ProPublica senior reporter Charles Ornstein recently dove into the issue of anti-abortion advocates “using garbage as their ammunition.”
They claim it’s the clinics that are violating patients’ privacy by discarding medical records in unsecured ways.
“Everybody acts like the abortion clinics are this bastion of protection for women’s privacy, and they’re like the chief offenders of just dumping this stuff willy-nilly,” said Cheryl Sullenger, senior policy advisor at Operation Rescue, an anti-abortion group based in Wichita, Kansas. “It’s so hypocritical.”
Abortion rights groups counter that while a small number of clinics have improperly disposed of records, the vast majority take strict precautions to protect patient privacy. It’s far more common, they say, for abortion opponents to trespass on private property or try to break into locked dumpsters.
The story is part of ProPublica’s Policing Patient Privacy series, and it talks about Oklahoma City abortion doctor Nareshkumar Gandalal Patel who received significant reprimand by the Oklahoma State Board of Medical Licensure and Supervision for record-keeping violations.
Patel is still licensed in Oklahoma, but agreed not to practice medicine as of Dec. 29, 2014. Patel’s reprimand came after he provided abortion-inducing drugs to three undercover agents who were not actually pregnant.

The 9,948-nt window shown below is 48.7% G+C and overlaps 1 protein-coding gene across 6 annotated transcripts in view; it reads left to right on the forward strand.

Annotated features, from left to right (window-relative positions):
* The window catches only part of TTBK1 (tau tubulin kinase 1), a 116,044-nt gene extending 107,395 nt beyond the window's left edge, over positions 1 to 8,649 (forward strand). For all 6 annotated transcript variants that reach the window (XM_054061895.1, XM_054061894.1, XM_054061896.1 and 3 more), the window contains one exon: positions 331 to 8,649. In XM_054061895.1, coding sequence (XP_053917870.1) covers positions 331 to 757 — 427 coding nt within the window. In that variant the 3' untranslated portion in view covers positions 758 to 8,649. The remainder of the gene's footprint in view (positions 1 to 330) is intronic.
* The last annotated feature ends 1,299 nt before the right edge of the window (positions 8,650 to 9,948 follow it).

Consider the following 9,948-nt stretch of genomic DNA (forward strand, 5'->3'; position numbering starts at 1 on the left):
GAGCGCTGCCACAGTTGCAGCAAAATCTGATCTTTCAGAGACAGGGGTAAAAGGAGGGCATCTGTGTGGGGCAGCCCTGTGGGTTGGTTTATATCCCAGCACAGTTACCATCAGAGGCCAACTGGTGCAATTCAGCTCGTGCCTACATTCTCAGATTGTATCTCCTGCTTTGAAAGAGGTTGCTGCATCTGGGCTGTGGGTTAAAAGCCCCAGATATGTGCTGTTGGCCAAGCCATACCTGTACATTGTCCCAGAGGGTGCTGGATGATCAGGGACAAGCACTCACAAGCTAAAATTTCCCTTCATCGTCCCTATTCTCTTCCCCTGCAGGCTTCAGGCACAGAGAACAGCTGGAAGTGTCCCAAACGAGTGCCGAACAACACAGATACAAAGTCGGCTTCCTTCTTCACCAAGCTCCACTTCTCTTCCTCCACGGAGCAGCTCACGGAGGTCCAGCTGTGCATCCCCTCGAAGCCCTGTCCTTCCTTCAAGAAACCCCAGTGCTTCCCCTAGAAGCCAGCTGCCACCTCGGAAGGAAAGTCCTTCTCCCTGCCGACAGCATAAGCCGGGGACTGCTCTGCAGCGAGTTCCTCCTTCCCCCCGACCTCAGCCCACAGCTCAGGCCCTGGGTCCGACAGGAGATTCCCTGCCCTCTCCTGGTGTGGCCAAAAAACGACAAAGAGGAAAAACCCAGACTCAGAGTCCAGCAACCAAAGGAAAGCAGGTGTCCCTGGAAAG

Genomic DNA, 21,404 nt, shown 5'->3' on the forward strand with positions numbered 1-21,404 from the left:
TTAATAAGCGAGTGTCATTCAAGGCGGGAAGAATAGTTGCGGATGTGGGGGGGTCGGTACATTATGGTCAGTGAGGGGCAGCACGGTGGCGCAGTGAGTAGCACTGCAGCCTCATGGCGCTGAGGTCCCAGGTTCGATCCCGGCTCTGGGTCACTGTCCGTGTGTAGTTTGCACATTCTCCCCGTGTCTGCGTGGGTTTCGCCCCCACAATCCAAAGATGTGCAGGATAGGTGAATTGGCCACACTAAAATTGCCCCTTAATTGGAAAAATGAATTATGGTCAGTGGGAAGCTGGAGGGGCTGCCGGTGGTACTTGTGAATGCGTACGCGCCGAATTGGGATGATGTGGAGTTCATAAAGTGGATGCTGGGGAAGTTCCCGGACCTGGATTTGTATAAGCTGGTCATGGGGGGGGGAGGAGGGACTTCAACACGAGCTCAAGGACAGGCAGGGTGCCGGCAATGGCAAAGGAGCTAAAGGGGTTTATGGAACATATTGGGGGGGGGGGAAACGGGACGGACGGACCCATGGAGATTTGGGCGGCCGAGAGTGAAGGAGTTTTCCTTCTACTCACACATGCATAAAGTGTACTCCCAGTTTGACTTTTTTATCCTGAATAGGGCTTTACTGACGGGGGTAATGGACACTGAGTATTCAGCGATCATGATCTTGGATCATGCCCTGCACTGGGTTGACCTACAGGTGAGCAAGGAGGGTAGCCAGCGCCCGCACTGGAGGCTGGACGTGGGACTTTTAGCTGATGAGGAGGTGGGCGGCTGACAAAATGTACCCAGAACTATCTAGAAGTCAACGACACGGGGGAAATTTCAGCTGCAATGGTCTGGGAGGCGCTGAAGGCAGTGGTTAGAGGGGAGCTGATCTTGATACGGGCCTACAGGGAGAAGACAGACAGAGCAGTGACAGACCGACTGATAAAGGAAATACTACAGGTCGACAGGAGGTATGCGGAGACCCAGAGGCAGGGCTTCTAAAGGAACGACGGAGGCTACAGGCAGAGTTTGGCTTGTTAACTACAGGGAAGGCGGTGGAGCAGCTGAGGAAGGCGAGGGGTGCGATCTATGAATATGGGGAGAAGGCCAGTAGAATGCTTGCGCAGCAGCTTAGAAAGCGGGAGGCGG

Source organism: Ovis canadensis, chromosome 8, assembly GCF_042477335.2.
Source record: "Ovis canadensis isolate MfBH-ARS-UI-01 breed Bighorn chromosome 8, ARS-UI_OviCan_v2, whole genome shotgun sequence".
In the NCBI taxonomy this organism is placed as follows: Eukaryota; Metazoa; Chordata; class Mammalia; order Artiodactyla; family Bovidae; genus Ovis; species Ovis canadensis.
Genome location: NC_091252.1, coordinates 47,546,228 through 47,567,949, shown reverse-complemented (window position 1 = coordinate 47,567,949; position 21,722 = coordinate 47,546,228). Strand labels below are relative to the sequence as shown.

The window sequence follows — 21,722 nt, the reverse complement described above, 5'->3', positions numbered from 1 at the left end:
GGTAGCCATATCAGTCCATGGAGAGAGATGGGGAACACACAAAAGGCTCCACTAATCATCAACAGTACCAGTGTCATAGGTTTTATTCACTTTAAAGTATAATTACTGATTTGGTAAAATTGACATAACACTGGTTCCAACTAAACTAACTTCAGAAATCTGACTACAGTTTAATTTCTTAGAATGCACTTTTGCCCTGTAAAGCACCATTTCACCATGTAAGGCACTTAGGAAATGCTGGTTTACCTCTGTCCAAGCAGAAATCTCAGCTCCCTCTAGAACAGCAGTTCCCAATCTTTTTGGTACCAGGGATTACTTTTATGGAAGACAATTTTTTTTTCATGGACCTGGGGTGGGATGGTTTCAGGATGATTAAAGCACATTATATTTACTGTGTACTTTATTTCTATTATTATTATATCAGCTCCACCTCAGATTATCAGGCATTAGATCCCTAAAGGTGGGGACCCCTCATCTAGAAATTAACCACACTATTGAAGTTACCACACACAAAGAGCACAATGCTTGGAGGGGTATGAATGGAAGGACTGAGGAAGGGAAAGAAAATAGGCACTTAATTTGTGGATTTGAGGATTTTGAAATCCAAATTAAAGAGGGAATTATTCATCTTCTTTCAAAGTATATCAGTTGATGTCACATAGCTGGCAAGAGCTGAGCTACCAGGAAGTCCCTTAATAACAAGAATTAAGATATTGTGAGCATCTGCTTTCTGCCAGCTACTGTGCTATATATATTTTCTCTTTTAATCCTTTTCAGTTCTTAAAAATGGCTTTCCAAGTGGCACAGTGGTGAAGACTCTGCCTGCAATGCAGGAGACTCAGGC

But the investigation began after a complaint was filed with the Oklahoma Attorney General’s Office by an anti-abortion advocacy group called Operation Rescue.
Operation Rescue said an anonymous source provided them with “documents (that) were discarded in an unsecured, publicly accessible garbage bin, in a shared parking lot with other businesses.”
I found this interesting because I’ve been on both sides of this situation. (And, no, I don’t mean abortion.)
On the one hand, I have worked in health care for an organization whose in-house attorney regularly badgered us with HIPPA-requirement reminders and seminars, ensuring that we understood any physical PHI had to be shredded or disposed of in a designated bin owned by a local shredding company.
My point? It surprises me that a doctor — and his staff — in a highly-scrutinized field would throw enough PHI into a dumpster so as to alert state officials to other office violations. For only a couple hundred dollars a month or less, I know first-hand that professional document-disposal companies will haul away said documents.
There are a lot of weird doctors out there, though.
Still, there are even weirder people who will dig through trash for information. Like me!
I will never forget the time a reputable journalist at the University of Oklahoma showed me how, at a certain time each night, one could stand in the shadows of Evans Hall and watch a cleaning woman take trash from high-level administrators’ offices and toss it into a crimson dumpster.
I did this exactly once and felt disgusting, both morally and hygienically.
So check out Mr. Ornstein’s full article, and if you ever decide to go dumpster diving behind a medical clinic, take a clothespin for your nose.
And watch out for needle sticks.